Krauer F, Fjelde TE, Koltai M, Hodgson D, Treskova M, Harvey C, Jit M, Wichmann O, Harder T, Flasche S. Estimating RSV seasonality from pandemic disruptions: a modelling study. MedRxiv 2022.
2. Evaluating of vaccination strategies in Germany (VIPER project)
work in progress
3. Estimation of the type and duration of maternal immunity in children using seroprevalence data
work in progress
Projects I was involved in as a co-author:
1. Determinants of RSV epidemiology following suppression through pandemic contact restrictions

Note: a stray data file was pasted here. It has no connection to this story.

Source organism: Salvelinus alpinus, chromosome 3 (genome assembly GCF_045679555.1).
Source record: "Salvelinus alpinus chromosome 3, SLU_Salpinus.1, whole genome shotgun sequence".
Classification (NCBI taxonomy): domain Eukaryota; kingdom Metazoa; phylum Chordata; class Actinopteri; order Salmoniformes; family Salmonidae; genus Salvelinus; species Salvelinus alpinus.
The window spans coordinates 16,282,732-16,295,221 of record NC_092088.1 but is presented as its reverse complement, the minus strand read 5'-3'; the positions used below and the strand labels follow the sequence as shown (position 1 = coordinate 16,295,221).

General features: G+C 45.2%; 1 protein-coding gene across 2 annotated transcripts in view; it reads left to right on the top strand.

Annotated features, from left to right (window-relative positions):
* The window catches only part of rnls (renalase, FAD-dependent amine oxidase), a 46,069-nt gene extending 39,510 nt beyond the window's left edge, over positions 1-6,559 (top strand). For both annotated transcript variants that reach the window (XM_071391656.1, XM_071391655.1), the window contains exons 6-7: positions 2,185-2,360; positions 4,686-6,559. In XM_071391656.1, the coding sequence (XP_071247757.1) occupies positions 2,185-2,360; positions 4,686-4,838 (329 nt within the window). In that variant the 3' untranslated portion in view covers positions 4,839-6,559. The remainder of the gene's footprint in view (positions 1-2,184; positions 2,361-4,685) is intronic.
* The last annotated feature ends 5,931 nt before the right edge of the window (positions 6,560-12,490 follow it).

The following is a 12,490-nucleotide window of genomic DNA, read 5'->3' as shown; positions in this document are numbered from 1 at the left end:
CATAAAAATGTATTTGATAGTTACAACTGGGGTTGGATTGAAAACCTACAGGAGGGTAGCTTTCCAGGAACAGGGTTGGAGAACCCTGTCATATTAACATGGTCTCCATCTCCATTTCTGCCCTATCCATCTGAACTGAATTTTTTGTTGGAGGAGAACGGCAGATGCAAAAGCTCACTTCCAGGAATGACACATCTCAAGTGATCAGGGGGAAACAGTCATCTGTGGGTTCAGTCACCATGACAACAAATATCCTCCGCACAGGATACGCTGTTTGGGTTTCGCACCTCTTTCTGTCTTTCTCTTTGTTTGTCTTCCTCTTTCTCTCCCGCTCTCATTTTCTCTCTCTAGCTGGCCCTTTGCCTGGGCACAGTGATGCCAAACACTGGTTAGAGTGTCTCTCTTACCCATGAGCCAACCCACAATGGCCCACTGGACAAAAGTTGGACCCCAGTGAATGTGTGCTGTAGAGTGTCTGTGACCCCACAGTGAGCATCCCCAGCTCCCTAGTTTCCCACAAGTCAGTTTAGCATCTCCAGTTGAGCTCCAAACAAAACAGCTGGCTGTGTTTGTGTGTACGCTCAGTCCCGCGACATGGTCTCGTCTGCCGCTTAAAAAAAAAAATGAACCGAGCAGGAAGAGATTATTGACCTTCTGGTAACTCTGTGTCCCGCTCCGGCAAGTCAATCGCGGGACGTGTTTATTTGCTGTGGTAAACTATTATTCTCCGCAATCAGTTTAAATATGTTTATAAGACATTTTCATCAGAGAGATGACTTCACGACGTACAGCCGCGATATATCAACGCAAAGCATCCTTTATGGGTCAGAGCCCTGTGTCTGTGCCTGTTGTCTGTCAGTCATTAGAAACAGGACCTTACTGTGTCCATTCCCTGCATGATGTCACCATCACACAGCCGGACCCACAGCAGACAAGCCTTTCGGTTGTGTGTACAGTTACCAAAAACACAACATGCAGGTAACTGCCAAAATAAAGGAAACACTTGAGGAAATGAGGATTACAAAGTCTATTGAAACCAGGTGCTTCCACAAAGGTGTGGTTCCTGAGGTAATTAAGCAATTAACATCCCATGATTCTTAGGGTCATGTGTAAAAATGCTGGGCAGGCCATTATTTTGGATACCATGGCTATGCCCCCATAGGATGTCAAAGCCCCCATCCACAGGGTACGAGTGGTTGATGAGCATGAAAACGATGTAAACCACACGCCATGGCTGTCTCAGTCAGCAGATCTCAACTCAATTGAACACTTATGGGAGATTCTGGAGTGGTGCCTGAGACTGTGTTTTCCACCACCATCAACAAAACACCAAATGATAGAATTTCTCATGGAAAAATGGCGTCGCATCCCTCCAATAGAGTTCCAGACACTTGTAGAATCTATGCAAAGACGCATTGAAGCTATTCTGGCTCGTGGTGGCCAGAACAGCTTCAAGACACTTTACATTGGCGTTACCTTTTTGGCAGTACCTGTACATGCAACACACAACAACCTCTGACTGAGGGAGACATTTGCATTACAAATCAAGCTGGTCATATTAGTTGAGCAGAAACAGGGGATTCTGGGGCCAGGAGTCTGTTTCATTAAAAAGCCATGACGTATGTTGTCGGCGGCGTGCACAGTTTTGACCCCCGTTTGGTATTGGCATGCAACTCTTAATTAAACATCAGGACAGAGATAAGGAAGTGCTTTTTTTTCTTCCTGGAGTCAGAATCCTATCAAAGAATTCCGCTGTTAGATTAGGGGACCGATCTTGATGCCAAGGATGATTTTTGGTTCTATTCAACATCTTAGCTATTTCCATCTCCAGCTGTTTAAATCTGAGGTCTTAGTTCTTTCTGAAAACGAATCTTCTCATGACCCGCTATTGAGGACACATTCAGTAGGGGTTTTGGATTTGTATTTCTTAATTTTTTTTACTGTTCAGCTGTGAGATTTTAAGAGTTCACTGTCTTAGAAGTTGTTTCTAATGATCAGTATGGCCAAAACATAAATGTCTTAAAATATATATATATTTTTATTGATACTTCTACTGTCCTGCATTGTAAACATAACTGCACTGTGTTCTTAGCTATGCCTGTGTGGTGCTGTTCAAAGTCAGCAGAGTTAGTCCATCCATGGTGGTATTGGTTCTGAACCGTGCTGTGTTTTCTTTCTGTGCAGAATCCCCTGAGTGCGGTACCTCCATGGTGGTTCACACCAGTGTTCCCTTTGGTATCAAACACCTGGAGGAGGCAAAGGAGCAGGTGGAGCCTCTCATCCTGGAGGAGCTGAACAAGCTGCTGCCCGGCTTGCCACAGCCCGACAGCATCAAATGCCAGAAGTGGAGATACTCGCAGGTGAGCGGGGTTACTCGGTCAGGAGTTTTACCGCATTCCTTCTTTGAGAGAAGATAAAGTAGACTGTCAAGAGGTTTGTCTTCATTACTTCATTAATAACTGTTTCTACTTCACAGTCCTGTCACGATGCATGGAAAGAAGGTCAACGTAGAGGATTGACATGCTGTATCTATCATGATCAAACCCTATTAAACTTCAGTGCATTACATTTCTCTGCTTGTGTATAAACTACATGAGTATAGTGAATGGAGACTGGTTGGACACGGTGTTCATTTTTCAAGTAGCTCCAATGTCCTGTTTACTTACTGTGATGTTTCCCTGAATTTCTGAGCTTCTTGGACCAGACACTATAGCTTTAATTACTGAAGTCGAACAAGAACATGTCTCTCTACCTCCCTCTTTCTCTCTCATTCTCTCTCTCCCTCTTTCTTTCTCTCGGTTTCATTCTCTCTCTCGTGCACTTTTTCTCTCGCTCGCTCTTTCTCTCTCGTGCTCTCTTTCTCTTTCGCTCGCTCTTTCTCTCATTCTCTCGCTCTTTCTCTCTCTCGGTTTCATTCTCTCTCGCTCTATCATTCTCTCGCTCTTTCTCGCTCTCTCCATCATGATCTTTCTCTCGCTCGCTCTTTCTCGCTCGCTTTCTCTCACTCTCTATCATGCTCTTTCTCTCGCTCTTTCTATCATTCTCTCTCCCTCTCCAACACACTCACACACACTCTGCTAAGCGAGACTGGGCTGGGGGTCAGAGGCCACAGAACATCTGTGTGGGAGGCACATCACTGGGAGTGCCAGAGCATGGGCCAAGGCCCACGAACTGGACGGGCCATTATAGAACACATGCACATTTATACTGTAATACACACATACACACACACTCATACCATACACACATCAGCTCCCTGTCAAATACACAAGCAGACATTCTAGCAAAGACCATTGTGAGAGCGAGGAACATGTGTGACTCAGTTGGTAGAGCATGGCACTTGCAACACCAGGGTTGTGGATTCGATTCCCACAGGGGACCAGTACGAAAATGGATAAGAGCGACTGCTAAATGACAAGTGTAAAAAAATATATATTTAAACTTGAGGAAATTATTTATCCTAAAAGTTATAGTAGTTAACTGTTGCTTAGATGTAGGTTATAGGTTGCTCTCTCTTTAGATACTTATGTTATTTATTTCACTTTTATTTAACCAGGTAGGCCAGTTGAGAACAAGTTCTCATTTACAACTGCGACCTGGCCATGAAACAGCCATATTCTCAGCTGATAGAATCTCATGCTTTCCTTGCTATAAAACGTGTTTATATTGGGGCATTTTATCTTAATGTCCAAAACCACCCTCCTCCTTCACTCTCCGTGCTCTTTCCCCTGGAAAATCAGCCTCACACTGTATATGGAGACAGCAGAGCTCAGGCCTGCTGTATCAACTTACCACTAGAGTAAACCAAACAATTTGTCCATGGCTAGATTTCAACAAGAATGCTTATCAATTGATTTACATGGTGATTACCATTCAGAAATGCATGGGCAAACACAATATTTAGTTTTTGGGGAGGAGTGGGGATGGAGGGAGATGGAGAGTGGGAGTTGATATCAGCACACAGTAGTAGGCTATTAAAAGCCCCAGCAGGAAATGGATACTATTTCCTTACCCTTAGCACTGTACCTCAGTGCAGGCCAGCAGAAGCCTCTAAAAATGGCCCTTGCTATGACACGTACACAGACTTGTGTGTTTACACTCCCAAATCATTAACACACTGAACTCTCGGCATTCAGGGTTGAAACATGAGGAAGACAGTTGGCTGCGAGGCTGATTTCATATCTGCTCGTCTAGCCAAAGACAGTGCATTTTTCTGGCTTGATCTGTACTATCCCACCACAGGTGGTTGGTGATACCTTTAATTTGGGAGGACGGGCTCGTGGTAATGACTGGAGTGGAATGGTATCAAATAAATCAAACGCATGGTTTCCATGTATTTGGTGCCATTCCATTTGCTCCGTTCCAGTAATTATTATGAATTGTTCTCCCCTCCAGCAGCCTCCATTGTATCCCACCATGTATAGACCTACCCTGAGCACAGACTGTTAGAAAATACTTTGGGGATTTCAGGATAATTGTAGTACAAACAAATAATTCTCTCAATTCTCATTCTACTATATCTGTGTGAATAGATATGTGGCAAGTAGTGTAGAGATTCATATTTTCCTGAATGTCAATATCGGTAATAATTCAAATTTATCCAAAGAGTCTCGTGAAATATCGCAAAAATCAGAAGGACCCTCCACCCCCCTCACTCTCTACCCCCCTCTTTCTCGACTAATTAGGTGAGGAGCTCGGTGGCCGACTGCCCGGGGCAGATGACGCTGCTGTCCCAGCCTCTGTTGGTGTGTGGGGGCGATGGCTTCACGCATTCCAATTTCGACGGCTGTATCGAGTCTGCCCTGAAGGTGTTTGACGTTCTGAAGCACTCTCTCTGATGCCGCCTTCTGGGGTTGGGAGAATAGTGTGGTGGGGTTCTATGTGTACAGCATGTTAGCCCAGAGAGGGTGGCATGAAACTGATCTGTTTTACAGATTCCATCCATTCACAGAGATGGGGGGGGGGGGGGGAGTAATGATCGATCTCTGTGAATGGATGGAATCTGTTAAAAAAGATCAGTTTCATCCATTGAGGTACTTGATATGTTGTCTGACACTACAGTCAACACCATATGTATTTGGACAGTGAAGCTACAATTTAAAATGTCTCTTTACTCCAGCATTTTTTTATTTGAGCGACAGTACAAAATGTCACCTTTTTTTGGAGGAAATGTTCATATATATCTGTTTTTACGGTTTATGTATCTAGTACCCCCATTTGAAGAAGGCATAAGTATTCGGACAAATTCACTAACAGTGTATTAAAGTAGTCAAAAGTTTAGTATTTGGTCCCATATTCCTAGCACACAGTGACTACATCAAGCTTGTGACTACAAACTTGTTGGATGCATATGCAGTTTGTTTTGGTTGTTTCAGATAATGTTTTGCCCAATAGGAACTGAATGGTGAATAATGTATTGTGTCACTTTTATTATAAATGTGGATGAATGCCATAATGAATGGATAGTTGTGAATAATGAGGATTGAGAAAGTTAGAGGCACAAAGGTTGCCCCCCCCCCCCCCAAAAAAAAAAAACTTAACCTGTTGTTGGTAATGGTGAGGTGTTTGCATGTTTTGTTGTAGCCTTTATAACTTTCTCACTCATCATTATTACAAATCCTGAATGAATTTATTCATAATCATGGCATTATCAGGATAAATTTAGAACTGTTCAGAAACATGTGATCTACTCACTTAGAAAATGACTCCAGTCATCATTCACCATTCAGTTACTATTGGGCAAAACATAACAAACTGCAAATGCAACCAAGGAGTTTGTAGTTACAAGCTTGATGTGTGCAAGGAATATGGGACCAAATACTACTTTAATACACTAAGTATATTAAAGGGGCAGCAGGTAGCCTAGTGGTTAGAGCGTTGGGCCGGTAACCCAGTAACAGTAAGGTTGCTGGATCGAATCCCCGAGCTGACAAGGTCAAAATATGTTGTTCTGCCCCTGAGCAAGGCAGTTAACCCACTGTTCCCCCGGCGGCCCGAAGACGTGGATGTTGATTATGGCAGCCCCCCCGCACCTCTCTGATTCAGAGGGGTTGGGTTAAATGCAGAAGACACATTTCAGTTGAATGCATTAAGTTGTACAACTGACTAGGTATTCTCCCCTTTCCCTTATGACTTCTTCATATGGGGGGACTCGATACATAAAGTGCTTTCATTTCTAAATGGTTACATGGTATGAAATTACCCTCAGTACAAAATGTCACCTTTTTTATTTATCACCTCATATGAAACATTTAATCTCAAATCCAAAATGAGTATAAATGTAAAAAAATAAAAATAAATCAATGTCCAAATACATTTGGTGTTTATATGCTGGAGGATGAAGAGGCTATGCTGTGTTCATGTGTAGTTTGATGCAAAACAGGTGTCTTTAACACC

In this project, we explored how such the temporary interruption of contacts during the COVID-19 pandemic may shape future RSV epidemiology and what factors drive the associated uncertainty. We developed an age-structured dynamic transmission model to simulate pre-pandemic RSV infections and hospitalisations. The model was parametrized to explore two hypotheses of acquisition of immunity: gain of immunity through repeated exposure vs. gain of immunity through general maturation of the immune system (ageing). If unmitigated, paediatric RSV hospitalisation incidence in the 2021/22 season was projected to increase by 32% to 67% compared to pre-pandemic levels. The size of the increase depended most on whether infection risk was primarily determined by immunity acquired from previous exposure or general immune maturation. While infants were less affected, the increase in seasonal hospitalisation incidence exceeded 100% in 1-2 year old children and 275% in 2-5 year old children, respectively, in some simulations where immunity from previous exposure dominated. Consequently, the average age of a case increased by 1 to 5 months, most markedly if there was strong immunity acquisition from previous exposure. If immunity to infection was largely determined by age rather than previous exposure, the 2021/22 season started earlier and lasted longer but with a peak incidence lower or similar to pre-pandemic levels. For subsequent seasons, simulations suggested a quick return to pre-pandemic epidemiology, with some slight oscillating behaviour possible depending on the strength of post-exposure immunity.